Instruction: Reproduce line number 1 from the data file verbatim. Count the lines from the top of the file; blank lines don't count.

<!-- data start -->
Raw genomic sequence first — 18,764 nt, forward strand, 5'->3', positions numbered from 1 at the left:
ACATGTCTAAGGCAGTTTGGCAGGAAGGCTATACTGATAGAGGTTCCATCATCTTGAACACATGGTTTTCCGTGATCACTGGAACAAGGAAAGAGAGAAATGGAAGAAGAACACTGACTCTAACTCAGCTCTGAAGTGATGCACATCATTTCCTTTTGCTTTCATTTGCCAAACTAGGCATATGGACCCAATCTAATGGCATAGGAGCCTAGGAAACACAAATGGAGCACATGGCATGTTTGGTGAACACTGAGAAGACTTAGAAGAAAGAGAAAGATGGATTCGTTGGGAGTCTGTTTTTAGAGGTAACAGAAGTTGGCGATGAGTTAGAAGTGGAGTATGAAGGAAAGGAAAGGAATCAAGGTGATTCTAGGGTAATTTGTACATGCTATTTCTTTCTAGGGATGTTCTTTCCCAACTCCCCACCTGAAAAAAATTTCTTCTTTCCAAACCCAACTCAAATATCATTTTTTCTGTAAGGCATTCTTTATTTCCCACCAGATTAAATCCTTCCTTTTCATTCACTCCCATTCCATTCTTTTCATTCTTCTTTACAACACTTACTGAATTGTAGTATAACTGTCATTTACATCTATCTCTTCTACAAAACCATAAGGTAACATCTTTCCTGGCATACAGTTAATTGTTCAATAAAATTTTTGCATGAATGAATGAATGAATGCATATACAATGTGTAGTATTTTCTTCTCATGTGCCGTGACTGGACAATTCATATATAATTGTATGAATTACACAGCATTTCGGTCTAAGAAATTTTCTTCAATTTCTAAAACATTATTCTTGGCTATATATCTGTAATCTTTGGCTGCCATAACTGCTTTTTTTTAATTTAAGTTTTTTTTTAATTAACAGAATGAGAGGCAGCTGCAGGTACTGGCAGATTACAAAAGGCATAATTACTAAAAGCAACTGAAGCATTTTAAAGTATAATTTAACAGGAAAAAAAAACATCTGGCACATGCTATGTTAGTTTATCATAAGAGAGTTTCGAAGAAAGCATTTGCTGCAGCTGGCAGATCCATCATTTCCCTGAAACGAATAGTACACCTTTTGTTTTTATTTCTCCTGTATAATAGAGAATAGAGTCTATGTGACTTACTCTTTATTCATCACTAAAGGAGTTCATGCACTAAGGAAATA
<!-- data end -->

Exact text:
Raw genomic sequence first — 18,764 nt, forward strand, 5'->3', positions numbered from 1 at the left: